Year of translocation: 1968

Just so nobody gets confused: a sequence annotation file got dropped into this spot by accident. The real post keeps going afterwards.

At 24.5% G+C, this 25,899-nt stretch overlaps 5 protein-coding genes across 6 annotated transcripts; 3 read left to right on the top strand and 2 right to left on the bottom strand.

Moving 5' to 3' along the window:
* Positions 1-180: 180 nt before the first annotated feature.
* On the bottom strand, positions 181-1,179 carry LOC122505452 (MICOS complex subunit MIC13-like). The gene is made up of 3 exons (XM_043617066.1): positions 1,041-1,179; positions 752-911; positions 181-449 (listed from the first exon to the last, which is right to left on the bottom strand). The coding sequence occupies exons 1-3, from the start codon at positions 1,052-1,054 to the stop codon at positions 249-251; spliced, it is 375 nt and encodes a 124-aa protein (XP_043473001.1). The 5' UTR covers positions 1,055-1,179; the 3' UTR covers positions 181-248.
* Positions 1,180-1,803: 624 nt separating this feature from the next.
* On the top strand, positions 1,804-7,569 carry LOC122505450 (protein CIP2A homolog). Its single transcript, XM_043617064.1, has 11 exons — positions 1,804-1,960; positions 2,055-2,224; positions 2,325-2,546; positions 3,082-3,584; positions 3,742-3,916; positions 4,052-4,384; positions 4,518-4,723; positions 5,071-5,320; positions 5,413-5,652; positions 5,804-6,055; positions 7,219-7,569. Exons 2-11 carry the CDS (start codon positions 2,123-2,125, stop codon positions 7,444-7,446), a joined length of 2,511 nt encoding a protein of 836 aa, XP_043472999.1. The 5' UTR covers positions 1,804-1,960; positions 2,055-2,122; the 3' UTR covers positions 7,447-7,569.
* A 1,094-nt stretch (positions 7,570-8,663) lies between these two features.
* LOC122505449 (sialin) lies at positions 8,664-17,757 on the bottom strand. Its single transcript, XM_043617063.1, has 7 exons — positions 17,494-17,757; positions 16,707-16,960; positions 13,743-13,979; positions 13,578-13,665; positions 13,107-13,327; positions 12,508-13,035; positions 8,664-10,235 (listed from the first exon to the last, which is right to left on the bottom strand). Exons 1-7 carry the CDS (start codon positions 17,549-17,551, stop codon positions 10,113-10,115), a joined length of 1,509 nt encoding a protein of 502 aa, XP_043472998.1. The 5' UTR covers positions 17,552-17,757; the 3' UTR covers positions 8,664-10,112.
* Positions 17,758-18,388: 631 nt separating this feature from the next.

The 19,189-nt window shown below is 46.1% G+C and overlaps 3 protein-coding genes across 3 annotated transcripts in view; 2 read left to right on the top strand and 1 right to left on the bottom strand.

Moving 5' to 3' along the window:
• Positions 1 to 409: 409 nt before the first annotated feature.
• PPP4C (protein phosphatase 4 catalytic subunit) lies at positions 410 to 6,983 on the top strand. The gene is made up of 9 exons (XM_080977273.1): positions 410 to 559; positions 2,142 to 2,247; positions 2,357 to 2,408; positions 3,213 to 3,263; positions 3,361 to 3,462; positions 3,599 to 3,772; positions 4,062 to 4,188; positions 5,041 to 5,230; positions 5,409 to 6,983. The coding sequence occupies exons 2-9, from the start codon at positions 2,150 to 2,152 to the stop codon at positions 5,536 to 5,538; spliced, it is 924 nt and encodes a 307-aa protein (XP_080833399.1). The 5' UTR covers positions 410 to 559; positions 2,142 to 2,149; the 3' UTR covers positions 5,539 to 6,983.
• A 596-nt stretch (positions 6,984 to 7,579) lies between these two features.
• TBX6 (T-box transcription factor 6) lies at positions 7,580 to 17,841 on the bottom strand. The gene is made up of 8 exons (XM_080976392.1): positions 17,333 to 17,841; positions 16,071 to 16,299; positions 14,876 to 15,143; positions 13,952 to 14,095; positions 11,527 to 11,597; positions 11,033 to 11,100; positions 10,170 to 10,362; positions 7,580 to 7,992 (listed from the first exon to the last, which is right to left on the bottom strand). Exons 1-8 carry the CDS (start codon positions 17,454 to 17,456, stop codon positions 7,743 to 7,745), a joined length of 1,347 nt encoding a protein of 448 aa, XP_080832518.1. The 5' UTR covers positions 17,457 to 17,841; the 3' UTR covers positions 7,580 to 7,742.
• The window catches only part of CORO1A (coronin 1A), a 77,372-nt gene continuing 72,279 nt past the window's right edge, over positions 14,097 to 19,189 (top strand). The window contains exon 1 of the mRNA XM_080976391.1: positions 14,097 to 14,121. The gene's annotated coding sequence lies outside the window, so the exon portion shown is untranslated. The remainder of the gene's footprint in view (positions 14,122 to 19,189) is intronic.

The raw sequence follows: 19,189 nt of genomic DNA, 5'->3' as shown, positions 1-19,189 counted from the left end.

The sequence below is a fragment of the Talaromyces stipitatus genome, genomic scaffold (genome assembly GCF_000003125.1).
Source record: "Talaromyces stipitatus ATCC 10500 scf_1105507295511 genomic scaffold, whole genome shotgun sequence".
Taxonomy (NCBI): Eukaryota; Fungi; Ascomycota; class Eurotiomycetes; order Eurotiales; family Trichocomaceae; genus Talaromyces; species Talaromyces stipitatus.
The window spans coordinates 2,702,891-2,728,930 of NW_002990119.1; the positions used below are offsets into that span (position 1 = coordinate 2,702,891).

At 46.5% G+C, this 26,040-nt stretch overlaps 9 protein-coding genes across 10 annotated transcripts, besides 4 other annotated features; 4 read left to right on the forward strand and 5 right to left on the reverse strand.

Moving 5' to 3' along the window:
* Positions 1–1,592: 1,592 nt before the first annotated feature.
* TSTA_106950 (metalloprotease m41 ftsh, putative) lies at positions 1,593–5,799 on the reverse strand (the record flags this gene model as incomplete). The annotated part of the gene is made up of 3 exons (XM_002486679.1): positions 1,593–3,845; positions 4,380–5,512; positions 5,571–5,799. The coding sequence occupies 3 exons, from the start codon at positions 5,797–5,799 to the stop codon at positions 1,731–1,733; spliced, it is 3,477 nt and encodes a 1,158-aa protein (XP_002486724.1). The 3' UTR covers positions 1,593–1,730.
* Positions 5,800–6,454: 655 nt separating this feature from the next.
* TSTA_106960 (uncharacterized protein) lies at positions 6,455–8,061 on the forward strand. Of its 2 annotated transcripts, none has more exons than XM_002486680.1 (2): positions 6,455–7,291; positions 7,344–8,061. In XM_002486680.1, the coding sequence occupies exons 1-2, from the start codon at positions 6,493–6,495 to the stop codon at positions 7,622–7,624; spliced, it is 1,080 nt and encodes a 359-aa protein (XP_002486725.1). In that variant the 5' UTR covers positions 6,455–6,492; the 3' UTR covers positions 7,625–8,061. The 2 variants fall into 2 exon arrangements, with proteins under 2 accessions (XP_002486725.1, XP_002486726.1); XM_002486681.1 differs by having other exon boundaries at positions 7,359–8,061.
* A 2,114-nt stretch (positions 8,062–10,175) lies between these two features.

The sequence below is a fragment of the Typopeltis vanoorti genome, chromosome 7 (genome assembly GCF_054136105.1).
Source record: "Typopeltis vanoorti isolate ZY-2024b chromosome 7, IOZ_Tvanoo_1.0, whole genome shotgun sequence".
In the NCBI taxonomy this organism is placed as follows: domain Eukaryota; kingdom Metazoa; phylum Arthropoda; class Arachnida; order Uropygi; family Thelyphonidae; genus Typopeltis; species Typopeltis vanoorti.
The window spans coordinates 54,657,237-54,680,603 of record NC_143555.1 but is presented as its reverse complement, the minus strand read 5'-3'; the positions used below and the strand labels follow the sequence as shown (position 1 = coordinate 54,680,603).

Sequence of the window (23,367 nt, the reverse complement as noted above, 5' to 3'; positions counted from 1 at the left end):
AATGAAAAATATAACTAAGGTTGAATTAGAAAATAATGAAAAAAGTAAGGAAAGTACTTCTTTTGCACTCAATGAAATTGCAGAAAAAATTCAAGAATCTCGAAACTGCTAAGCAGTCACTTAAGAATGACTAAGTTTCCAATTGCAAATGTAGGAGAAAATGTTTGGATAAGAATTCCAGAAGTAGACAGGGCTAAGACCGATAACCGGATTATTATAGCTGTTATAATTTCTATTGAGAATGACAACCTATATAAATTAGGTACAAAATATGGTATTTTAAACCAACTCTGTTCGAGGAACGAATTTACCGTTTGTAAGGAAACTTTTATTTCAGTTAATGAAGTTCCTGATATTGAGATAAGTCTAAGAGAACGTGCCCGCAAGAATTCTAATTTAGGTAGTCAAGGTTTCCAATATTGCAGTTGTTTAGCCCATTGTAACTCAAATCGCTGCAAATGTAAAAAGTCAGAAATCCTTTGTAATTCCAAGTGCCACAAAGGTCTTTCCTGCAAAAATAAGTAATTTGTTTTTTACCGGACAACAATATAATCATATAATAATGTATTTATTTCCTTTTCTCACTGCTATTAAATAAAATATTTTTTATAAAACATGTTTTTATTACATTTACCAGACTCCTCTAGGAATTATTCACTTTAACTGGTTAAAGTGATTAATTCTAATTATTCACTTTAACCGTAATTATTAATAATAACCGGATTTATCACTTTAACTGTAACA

This two-storey farmhouse dates from the 17th century. It is typical of farmhouses built west of the Dachstein line, a boundary running north-south through Austria. To the west of this line, farmhouses were usually two to three rooms deep, while houses to the east of the Dachstein line were only one room deep.The Paule farmhouse has an eave-side entrance. At the gable end is a spacious kitchen with a raised open hearth and a small parlour with a tiled stove. The hearth is set diagonally and protrudes into the room, which is a typical feature of farmhouses in the Millstatt area. Behind the hearth is a big oven which was used for baking and roasting as well as for drying fruit. The space above the oven also functioned as a sleeping alcove and was used for dry heat baths.The small windows are arranged at different levels to provide daylight and a view outside. People sitting on the kitchen benches could look straight out of the lower windows, while the upper windows are at the height of a standing adult.The upper storey accommodates the bedrooms, another parlour with a tiled stove and a large in-built storage cupboard. The house has a pitched rafter roof and is covered with wooden boards. The gap between the wall plate and the hip roof is typical of the area where the farm was originally located.